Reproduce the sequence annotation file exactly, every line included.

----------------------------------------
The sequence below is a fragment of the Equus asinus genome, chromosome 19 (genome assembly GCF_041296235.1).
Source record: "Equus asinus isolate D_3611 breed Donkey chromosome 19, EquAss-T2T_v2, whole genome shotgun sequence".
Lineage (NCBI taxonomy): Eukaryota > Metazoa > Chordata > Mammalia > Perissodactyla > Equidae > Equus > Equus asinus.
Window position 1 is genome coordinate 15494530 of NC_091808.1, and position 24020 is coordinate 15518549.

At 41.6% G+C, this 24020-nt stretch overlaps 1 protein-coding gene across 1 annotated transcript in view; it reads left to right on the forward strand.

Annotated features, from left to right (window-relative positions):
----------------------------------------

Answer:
The sequence below is a fragment of the Equus asinus genome, chromosome 19 (genome assembly GCF_041296235.1).
Source record: "Equus asinus isolate D_3611 breed Donkey chromosome 19, EquAss-T2T_v2, whole genome shotgun sequence".
Lineage (NCBI taxonomy): Eukaryota > Metazoa > Chordata > Mammalia > Perissodactyla > Equidae > Equus > Equus asinus.
Window position 1 is genome coordinate 15494530 of NC_091808.1, and position 24020 is coordinate 15518549.

At 41.6% G+C, this 24020-nt stretch overlaps 1 protein-coding gene across 1 annotated transcript in view; it reads left to right on the forward strand.

Annotated features, from left to right (window-relative positions):